Losing Leah by Sue Welfare


On a cold, dark February morning, Chris and Leah Hills stop for coffee at an isolated service station a stone’s throw from the Welsh Borders. While Leah heads inside, Chris locks the car and goes in to order their drinks. Minutes pass. Chris waits and waits, but Leah doesn’t come back.

When Sergeant Mel Daley and her boss, Detective Inspector Harry Baker, arrive to begin a search for the missing woman, their investigation calls everything into question. Is she alive? Did she leave the service station with someone else? Did Leah ever even leave Norfolk? While her husband becomes more frantic, the pair begin to unravel a tangle of dark secrets from the past.

My review:

Losing Leah is a debut crime thriller by an established author. The novel centres around the disappearance of Leah Hills and her husband’s insistence that she has come to harm.
The novel opens as security staff attempt to comfort a man stating,
“I can’t find my wife” & “you have to find her”.

When the police arrive at Hoden Gap services. We the reader discover the formalities of missing persons cases. That there are 80+ missing people per day. That each case is assessed for its level of risk and the greater the risk the more complex the case and the more resources that are available.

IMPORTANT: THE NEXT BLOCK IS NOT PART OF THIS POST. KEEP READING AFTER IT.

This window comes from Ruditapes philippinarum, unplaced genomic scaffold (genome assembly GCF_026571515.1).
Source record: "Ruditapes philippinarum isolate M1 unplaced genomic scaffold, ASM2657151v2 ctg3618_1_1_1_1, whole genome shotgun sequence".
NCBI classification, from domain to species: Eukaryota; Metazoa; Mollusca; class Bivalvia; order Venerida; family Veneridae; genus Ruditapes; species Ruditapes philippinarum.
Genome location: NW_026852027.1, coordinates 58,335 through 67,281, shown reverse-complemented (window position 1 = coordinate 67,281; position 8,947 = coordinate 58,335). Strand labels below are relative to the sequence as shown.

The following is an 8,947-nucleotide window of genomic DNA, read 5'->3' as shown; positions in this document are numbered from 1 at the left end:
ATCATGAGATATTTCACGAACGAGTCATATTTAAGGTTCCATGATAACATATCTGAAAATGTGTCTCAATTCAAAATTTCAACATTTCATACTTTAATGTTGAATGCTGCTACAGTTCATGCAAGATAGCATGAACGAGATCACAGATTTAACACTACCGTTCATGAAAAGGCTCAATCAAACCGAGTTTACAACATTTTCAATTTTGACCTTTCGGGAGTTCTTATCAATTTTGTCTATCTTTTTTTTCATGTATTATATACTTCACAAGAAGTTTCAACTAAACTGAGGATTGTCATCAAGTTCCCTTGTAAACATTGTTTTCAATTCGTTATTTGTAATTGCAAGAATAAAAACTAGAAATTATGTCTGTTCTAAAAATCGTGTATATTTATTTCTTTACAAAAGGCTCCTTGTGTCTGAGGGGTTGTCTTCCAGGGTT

What happens when a simply weekend away, turns into a living nightmare….

The police officers decide there are four possible solutions with the case. That either Leah left of her own volition, she was abducted, she is still present at the services or that she was never there at all. They hope she is located soon and this was all just one big misunderstanding. But things are rarely as simple as they appear at first…..

If in doubt, think murder

None of the staff at the services, report a single sighting of Leah that day. Although the CCTV images are poor, none lead to visual image of Leah either. Which just leaves the police to gather information and evidence from the husband Chris Hills.
Chris is rude, abrupt and obnoxious. I instantly disliked his character, I found him to be controlling and domineering with his attitudes towards his wife.
But this alone, doesn’t make him a killer.
He tells the officers that They were travelling from their home in Norfolk, to their holiday cottage in Wales. That although Leah was needy, weak and needed ‘looking after’ she was not unhappy about their trip. He reports that she had only recently stopped taking her antidepressant medication, after the death of her best friend 18 months ago. Every time Chris spoke, I found myself loathing his character more and more.

The police organise a full-scale search of the area and begin to look into, EVERY aspect of the couple’s lives. Chris hands them the keys to the properties and car. Is he confidant or cocky? One thing is for certain, the police will leave no stone unturned to find a vulnerable woman.The novel is an interesting exploration into ‘what goes on behind closed doors’ and surrounding people the couple interacted with. The ending was cleverly done, but I felt there could have been more depth and details. The greatest element that kept me hooked, was the theme that being an oddball or unlikeable doesn’t necessarily make someone a killer. I kept reading on and on trying to guess the plot and conjuring up various theories. 4*

Sue Welfare

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